Loan will improve Altus wastewater plant, install electronic meters

Loan will improve Altus wastewater plant, install electronic meters

ALTUS, OK (KSWO) - Big changes are on the way in Altus as this week, the city took out an $11 million loan.

The loan comes from a state fund for clean water projects. Just over $4 million from the loan will be used for significant upgrades to the town's wastewater treatment facility.The rest of the money will go towards upgrading their water and electric meters. Currently, the meters must be read manually but the new meters will be electronic. That allows them to be monitored and read from City Hall.

Altus Public Works Director Johnny Barron said they have desperately needed the upgrades at the wastewater treatment plant for years so this will be huge in that aspect. As for the new electronic meters, Barron said they'll make things run more efficiently and save the city money.

Barron said one of the biggest projects at the wastewater treatment plant will be putting in a new 90-foot diameter clarifier.

"The water will go to the clarifiers where the solids are settled to the bottom and clear water comes to the top," Barron said. "These clarifiers are showing their age, the main clarifier has been down numerous times for the past year for maintenance problems and that really cripples the plant when the clarifiers are down."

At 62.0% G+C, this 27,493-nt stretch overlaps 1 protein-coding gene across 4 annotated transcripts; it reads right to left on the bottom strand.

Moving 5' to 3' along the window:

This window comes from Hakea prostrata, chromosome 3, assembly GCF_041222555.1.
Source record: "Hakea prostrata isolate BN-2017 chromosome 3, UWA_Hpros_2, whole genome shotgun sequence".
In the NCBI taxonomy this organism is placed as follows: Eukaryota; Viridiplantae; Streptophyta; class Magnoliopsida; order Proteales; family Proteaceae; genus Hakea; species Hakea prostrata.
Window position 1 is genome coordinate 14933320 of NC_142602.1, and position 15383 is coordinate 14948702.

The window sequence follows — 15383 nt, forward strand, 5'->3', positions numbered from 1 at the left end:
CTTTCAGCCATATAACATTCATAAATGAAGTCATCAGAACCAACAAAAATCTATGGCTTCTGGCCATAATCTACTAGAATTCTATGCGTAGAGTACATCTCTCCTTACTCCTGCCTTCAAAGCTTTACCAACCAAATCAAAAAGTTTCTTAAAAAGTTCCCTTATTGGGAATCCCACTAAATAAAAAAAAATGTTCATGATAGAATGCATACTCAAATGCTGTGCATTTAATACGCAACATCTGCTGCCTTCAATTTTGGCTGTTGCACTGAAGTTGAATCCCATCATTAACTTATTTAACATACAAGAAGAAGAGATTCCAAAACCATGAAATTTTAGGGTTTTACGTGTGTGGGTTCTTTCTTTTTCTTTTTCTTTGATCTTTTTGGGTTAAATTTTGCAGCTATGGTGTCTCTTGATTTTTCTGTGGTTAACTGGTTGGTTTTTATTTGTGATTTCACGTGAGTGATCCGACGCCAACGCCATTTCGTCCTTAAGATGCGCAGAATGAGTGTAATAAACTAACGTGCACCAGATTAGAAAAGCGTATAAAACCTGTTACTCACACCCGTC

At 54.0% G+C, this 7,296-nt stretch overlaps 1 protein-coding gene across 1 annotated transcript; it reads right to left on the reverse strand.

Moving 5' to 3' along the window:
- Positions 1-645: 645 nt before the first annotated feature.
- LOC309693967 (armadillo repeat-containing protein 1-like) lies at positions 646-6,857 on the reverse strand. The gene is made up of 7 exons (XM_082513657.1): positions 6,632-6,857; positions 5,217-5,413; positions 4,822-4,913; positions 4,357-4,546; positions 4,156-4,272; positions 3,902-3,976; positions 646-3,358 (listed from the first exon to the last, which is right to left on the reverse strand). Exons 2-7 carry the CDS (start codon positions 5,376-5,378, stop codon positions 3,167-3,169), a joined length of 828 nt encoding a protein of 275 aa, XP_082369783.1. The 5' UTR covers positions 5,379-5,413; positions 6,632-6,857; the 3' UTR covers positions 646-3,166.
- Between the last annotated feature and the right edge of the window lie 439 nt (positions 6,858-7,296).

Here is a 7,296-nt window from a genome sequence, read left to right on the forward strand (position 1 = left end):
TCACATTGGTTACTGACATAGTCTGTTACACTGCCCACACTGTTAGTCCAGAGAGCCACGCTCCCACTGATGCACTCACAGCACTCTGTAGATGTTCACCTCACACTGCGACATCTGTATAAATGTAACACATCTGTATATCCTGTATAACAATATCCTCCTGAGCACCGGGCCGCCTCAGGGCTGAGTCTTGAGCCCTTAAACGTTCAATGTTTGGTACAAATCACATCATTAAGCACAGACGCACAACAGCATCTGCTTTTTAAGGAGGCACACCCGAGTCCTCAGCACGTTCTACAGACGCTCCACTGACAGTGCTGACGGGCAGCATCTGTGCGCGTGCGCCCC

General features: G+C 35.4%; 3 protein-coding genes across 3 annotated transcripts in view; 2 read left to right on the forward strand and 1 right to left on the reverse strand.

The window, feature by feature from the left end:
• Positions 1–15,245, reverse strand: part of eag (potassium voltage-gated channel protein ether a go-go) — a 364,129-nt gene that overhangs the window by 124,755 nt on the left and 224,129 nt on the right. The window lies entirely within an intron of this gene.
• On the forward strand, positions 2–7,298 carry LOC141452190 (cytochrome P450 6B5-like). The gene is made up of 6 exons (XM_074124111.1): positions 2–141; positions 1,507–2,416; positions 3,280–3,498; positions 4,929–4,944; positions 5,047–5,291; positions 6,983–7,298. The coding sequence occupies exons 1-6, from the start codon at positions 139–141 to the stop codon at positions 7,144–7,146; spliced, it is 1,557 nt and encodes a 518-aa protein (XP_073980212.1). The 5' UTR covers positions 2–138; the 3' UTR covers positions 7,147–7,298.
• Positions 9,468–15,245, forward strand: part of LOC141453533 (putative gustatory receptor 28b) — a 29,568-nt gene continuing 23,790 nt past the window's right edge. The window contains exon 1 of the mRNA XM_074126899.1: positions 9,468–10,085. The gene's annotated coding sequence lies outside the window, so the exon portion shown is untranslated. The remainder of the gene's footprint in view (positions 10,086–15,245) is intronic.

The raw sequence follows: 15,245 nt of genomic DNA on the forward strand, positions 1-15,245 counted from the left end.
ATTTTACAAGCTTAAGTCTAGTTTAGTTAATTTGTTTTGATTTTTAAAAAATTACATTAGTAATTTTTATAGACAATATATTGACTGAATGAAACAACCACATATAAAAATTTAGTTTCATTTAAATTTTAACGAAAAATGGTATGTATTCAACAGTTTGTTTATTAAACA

Barron said the 41-year-old plant will also be receiving a disinfectant system.

"That will help kill any pathogens or microorganisms that are remaining in the water before it discharges to the creek. We're also putting in another bar screen which will help filter out the solids so they don't make it to the aeration basins," Barron said.

In addition to the changes at the wastewater plant, Barron said every commercial and residential meter in Altus will be replaced with a new automatic meter.

"That helps the city be more efficient in our monitoring. It also, particularly with electric meters, lets us do remote turnoffs and helps us to monitor problems in the system. Like when there's a power outage, the power company will be able to look at their switches and breakers and know where the problem is instead of having to drive lines in the middle of the night to figure out which poll fell down," Barron said.

Barron said the loan was just approved Monday so they will now they are in the process of putting together a timeline for when all the upgrades will be complete.

The loan is a 20-year loan with just under 2 percent interest which will be paid for over time through the city's general budget. Barron said the water resources board calculates they will save $1.6 million by taking the loan through the state program rather than taking out a traditional loan through a bank.

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